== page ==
Put it in the fridge to cool completely. Do this for the second cake when it’s out of the oven.

While the cakes cool, break up half of 1 of the licorice rolls into small pieces.

Finely dice the pieces with your knife.

Add to a bowl with a teaspoon of milk, and pop in the microwave until very soft. They will be hot, so be careful handling them.

Roll out into a long rod, then make 2 bends a quarter of the way in from both sides.

This will be your handle.

Don’t freak: licorice is very sticky. Don’t be too impatient when rolling it, it took me a lot of effort and strength to get it into the shape I want.

Dust with icing sugar when you’ve reached the shape you’re after.

Brush with melted chocolate and pop into the fridge to set.

When completely set, brush the bottom side and return to the fridge.

When that sets, brush it again with another coat of chocolate, just to make it sturdy and smooth out any lumps you may have.

Return to the fridge.

To make the buckles, use the second 1m strip of licorice. Measure out the width of your cake with the licorice, and cut where needed. Cut about 2 cm extra, because the icing will thicken the surface area.

Do this for 2 buckles. Leave aside to finish later.

Place the two cakes up side down on your cake tray. I cut my 2nd cake a bit, so it was about 8cm in width.

Tip: Keep note to put one of the straps where the two cakes meet, just for extra cover up.

You may need to do some cutting, slicing and refilling to level them out evenly.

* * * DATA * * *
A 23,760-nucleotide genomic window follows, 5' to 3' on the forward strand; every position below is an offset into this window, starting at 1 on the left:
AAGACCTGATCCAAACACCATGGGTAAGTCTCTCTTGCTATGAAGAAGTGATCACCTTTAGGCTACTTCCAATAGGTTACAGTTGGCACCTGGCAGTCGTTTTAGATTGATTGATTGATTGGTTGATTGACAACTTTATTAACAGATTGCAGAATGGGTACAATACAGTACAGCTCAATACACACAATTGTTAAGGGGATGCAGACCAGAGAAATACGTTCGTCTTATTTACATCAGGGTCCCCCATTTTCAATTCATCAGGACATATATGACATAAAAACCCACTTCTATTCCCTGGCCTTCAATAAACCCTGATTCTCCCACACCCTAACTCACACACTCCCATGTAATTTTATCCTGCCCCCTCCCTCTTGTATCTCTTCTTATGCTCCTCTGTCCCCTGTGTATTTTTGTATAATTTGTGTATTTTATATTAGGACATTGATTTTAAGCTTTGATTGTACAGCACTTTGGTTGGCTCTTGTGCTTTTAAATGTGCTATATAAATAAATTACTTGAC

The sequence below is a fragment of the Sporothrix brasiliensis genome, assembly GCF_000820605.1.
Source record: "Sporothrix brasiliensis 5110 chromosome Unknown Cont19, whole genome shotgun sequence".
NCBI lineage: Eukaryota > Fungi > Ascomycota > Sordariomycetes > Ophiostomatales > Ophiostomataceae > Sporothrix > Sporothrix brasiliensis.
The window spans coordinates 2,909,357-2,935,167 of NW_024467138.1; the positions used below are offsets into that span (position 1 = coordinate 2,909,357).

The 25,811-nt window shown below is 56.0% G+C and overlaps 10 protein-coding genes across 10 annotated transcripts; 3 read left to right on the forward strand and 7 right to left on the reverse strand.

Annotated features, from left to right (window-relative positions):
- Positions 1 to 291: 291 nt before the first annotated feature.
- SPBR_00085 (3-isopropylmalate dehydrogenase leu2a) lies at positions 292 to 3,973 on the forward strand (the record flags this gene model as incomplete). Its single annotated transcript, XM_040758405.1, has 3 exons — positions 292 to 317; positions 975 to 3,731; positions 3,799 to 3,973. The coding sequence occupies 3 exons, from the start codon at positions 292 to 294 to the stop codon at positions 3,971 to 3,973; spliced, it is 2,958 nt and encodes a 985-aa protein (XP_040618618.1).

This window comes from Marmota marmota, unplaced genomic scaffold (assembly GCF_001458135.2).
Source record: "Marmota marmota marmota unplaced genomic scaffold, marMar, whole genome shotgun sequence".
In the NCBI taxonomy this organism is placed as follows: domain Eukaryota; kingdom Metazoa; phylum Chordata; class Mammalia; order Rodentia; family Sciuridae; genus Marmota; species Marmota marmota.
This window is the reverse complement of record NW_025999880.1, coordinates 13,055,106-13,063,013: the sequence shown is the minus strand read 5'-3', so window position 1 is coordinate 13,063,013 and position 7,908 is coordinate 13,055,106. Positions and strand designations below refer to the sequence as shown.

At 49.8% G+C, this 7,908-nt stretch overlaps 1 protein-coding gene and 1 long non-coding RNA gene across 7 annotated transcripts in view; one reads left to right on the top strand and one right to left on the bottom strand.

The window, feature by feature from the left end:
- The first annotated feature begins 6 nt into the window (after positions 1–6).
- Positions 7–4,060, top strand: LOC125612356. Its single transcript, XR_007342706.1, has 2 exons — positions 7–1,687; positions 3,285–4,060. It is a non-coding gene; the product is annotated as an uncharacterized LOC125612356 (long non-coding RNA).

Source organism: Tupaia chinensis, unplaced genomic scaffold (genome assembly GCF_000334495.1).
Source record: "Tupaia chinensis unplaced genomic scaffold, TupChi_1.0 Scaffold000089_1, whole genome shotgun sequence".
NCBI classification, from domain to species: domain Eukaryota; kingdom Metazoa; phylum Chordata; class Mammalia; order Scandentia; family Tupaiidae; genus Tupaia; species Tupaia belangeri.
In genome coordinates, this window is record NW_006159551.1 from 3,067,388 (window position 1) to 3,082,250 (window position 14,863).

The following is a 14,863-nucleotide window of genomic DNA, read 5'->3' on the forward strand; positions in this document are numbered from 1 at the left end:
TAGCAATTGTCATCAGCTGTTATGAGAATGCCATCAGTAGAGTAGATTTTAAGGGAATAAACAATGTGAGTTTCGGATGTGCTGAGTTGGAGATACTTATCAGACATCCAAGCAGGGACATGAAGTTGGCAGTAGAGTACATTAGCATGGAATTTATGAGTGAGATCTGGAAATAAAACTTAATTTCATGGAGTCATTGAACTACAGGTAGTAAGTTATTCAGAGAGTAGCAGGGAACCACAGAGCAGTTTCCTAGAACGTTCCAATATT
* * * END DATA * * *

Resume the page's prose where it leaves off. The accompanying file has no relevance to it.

Find where you want to put the Oreo luggage bag wheels.

Cut out a dent large enough in the cake to fit the biscuits. I just did it with a bread knife.

Next, place the 2 strips of licorice where you’d want them on the final bag.

Find a suitable place (about a quarter in from the top) to cut out the buckle area.

Cut two diagonals to form a V shape in the licorice. This is the ending of the belt that goes into the buckle.

Turn the little strap around so it’s two spikes are under the cake when you come to assemble the final product.

Using the left over licorice, fold a rectangle in half, and cut out a square in the middle. This is the actual buckle.

Do this for both belts. Now you have complete belts and buckles.

Use a skewer to make holes in the belts. This is just cute detailing that’s optional.

You’re ready to ice and accessorise.

Use a spatula. Do a crumb coat, then go over it again smoothly. If you’re REALLY fancy, use a piece of paper to smooth out the icing. I didn’t do it, I like texture.

Place the handle where it should be (front side centre).

Use a knife to find the slots for the Oreo wheels. That way, what ever icing you mess up, you can just smooth over again.

When you’ve found them, clear any icing, and push the biscuits in.

Finally, add your straps to the cake.

Do this by putting the smaller straps down first.

These ones are the ones that come over the side where the handle is. Remember the 2 point “V” bits go under the cake.

Push through a square buckle into a belt. Position appropriately (in accordance to the holes).

Place the large strap over the bag.

Do this for the other side.

Fancy tip: You can get very fancy and put a little lolly or something to be the hook for the buckle, but I didn’t bother.

Your cake is almost complete. Remove the smoothed chocolate from the fridge, use a very sharp knife to carefully  cut out shapes, these are like the stickers you see on luggage bags.

Turn them upside down (the other side is always smoother than the top side) and put them on the cake.

Use a piping bag or syringe to draw/write on the “stickers”.

Keep in a very cool room, or in the fridge until it’s time to serve.

Chance: I didn’t get the chance to make a non-edible tag and put it on the handle, you please find the time to do one 🙂

Serve when everyone’s come to say goodbye!

Try not to cry because your loved one’s leaving, and wholeheartedly,


P.S. try to avoid the underwear and make up,

if you find that you’re getting a lot, then empty the luggage bag before serving. 😉